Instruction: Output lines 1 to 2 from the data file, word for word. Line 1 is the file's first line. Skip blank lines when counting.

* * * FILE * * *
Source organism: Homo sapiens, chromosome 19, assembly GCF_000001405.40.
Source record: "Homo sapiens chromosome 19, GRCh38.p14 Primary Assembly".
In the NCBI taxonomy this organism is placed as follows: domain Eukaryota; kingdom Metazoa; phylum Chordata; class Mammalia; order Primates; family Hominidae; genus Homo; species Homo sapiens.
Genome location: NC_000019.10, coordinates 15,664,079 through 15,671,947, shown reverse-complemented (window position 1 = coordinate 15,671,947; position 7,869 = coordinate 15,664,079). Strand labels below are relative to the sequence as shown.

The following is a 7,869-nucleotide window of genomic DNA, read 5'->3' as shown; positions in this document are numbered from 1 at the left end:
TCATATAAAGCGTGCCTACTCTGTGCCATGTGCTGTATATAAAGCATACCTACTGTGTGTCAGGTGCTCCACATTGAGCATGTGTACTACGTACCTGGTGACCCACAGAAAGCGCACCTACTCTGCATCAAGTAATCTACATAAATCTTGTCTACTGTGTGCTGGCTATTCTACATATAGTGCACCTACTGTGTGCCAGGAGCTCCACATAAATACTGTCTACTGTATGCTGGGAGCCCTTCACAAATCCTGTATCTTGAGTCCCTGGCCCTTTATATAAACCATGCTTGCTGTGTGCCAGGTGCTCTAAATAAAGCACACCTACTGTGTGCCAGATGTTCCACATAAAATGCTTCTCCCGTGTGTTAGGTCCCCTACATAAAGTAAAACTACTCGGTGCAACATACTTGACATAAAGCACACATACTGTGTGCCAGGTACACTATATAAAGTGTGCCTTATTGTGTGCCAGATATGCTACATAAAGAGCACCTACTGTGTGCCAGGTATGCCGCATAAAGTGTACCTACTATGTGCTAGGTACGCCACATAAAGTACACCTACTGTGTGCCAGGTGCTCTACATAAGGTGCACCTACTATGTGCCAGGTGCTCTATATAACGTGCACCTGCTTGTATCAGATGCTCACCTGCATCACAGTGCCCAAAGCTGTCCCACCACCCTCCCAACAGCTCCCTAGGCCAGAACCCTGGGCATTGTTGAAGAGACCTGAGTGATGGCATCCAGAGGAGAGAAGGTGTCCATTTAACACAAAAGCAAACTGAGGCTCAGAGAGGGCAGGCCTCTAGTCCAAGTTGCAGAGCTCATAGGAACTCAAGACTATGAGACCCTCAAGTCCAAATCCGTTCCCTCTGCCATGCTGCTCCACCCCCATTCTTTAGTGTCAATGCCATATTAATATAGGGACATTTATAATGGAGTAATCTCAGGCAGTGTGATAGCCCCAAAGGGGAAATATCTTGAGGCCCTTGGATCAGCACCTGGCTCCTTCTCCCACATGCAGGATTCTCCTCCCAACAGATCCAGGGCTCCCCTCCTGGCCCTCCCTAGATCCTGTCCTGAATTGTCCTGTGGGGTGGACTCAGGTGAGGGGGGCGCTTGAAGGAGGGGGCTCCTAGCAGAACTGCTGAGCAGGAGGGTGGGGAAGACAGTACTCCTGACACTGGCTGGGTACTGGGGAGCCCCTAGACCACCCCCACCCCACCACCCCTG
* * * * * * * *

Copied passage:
Source organism: Homo sapiens, chromosome 19, assembly GCF_000001405.40.
Source record: "Homo sapiens chromosome 19, GRCh38.p14 Primary Assembly".